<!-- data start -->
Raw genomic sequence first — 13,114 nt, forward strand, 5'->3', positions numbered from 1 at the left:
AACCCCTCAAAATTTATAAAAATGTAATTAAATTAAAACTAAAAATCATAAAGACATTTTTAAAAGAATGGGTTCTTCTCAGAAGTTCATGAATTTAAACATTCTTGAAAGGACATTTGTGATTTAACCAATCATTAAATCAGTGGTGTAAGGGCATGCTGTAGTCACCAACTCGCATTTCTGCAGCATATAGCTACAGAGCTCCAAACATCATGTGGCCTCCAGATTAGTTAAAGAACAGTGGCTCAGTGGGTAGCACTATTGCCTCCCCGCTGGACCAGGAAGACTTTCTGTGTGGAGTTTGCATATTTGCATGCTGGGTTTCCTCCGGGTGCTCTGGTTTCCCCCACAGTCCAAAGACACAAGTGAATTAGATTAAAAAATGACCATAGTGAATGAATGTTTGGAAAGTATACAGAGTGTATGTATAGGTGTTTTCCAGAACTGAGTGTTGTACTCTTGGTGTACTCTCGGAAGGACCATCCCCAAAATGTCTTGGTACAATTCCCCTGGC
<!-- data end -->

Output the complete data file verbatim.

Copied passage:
Raw genomic sequence first — 13,114 nt, forward strand, 5'->3', positions numbered from 1 at the left:
AACCCCTCAAAATTTATAAAAATGTAATTAAATTAAAACTAAAAATCATAAAGACATTTTTAAAAGAATGGGTTCTTCTCAGAAGTTCATGAATTTAAACATTCTTGAAAGGACATTTGTGATTTAACCAATCATTAAATCAGTGGTGTAAGGGCATGCTGTAGTCACCAACTCGCATTTCTGCAGCATATAGCTACAGAGCTCCAAACATCATGTGGCCTCCAGATTAGTTAAAGAACAGTGGCTCAGTGGGTAGCACTATTGCCTCCCCGCTGGACCAGGAAGACTTTCTGTGTGGAGTTTGCATATTTGCATGCTGGGTTTCCTCCGGGTGCTCTGGTTTCCCCCACAGTCCAAAGACACAAGTGAATTAGATTAAAAAATGACCATAGTGAATGAATGTTTGGAAAGTATACAGAGTGTATGTATAGGTGTTTTCCAGAACTGAGTGTTGTACTCTTGGTGTACTCTCGGAAGGACCATCCCCAAAATGTCTTGGTACAATTCCCCTGGC